Chronic treatment with the phosphodiesterase type 5 inhibitors sildenafil and tadalafil display anxiolytic effects in Flinders Sensitive Line rats
Harvey, Brian H.
Brink, Christiaan B.
MetadataShow full item record
There are conflicting results from behavioural studies regarding whether the activation or inhibition of the cGMP-nitric oxide (NO) pathway induces anxiolytic-like behaviour. Sildenafil, an inhibitor of cGMP-selective phosphodiesterase-5, increases anxiety acutely, but previous evidence suggests that its chronic administration may be anxiolytic, and could involve a cholinergic interaction. We used the Flinders Sensitive Line (FSL) rat, a genetic model of depression that presents with increased anxiety- and depression-like behaviour, to investigate the action of chronic treatment with the PDE5 inhibitors sildenafil or tadalafil, with/without atropine on social interaction behaviour, a correlate for anxiety. Fluoxetine was used as positive control, with validation performed using Flinders Resistant Line (FRL) rats. In order to relate behavioural changes to brain penetration, we determined the concentration of sildenafil in cortex and hippocampus of rats following the schedule above using LC-MS/MS. FSL rats displayed significantly reduced social interactive behaviour than FRL rats, while sildenafil, tadalafil, and fluoxetine significantly reversed these deficits. Atropine did not exert effects on social interactive behaviour, nor did it modulate the effects of sildenafil or tadalafil. Sildenafil was present in cortex and hippocampus regions in lower nanomolar concentrations after chronic treatment, in agreement with the binding to PDE5 required for pharmacological effects. This study emphasizes the complicated regulation of anxiety by the cGMP-NO system, and provides supporting evidence for an anxiolytic action after the chronic activation of this pathway. As far as we know this is also the first report to formally demonstrate that sildenafil effectively crosses the blood–brain barrier to elicit central effects.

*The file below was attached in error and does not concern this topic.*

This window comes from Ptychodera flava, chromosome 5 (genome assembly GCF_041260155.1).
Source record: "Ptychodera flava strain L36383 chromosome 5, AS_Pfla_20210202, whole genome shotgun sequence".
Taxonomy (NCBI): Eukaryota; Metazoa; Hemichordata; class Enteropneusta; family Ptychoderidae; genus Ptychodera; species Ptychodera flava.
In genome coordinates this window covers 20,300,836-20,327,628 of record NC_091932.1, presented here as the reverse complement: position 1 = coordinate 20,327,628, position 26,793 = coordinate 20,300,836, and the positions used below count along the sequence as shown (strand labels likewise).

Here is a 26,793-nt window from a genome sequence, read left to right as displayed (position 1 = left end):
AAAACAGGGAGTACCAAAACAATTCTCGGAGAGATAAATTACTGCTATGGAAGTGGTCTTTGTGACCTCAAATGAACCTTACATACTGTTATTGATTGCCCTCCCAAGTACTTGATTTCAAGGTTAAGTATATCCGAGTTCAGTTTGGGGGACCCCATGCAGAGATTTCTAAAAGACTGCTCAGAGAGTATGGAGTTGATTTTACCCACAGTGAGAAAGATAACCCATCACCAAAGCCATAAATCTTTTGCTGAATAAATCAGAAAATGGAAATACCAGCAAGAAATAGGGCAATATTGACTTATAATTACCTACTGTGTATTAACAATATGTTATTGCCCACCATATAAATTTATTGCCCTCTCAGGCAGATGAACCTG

- Faculty of Health Sciences